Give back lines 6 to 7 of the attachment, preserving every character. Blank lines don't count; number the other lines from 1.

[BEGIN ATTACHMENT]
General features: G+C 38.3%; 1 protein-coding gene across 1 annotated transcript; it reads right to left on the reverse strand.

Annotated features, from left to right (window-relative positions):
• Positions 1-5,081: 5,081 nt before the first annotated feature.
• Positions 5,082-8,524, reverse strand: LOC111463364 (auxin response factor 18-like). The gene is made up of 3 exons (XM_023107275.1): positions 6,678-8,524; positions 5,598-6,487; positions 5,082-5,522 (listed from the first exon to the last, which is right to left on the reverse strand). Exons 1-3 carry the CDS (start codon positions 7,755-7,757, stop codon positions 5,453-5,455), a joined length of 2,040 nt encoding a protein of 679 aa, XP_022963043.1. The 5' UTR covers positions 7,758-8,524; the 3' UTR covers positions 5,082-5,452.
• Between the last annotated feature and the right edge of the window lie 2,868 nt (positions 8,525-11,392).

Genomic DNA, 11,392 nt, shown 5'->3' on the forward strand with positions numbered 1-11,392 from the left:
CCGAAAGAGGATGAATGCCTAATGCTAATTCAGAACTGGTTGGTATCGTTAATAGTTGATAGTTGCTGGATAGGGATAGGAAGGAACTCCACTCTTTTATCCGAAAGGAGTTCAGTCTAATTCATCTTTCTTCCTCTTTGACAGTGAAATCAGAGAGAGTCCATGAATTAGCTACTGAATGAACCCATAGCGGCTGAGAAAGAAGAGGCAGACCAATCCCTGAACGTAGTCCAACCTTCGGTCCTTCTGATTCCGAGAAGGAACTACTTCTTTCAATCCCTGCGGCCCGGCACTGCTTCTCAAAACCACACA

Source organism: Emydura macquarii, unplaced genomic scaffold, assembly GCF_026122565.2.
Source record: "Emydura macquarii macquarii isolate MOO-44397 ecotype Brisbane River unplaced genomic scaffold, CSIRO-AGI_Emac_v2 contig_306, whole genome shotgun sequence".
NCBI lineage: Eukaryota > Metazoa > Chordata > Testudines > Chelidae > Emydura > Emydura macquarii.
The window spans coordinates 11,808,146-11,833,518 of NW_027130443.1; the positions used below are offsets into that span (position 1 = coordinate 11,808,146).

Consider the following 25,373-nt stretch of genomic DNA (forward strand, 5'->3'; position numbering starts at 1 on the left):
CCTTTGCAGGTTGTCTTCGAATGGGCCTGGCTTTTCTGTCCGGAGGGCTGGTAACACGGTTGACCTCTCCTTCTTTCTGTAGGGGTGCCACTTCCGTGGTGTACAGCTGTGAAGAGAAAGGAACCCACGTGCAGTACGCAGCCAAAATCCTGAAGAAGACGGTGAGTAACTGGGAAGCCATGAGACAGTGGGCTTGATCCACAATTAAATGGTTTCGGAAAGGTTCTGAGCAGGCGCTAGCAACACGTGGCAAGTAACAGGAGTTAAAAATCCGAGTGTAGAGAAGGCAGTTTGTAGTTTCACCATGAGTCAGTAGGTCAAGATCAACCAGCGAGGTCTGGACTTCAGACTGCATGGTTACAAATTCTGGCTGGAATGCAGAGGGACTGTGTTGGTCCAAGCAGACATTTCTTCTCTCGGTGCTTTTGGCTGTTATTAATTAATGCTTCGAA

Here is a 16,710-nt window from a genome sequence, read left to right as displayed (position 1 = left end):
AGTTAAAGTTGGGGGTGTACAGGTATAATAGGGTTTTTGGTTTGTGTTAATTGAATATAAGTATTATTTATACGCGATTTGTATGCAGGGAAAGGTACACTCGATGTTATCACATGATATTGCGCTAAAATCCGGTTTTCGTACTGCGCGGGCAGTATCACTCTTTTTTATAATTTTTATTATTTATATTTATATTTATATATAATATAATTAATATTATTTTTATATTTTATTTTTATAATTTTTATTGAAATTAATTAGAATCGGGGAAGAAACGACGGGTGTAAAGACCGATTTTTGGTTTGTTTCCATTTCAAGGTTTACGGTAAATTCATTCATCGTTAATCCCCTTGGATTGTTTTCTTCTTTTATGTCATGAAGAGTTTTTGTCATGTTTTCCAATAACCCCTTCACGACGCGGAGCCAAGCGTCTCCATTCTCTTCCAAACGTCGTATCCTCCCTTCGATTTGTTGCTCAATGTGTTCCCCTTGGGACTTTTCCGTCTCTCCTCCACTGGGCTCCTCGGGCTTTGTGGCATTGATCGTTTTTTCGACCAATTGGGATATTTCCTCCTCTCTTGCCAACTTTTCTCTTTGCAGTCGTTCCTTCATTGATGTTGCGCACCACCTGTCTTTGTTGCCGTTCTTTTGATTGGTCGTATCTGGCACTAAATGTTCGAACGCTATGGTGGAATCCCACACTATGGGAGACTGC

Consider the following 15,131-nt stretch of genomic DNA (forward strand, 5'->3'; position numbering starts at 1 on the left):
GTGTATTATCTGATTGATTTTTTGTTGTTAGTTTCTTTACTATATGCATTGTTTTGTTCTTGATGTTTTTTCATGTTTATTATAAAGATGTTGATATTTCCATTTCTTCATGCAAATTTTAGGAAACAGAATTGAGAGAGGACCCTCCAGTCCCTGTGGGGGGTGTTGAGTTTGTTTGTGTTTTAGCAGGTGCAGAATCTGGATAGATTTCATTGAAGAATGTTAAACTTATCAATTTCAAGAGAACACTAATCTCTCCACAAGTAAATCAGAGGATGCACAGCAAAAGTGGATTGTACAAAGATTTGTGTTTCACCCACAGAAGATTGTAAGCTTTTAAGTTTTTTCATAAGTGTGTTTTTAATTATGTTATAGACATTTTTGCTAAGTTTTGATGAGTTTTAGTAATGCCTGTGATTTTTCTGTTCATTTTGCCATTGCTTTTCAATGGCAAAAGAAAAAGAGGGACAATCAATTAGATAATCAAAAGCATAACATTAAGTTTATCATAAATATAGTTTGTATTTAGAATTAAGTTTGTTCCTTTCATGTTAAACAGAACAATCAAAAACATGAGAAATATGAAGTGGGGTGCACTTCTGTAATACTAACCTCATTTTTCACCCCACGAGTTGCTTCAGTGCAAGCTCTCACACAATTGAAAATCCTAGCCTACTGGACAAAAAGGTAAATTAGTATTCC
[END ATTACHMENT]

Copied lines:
Genomic DNA, 11,392 nt, shown 5'->3' on the forward strand with positions numbered 1-11,392 from the left:
CCGAAAGAGGATGAATGCCTAATGCTAATTCAGAACTGGTTGGTATCGTTAATAGTTGATAGTTGCTGGATAGGGATAGGAAGGAACTCCACTCTTTTATCCGAAAGGAGTTCAGTCTAATTCATCTTTCTTCCTCTTTGACAGTGAAATCAGAGAGAGTCCATGAATTAGCTACTGAATGAACCCATAGCGGCTGAGAAAGAAGAGGCAGACCAATCCCTGAACGTAGTCCAACCTTCGGTCCTTCTGATTCCGAGAAGGAACTACTTCTTTCAATCCCTGCGGCCCGGCACTGCTTCTCAAAACCACACA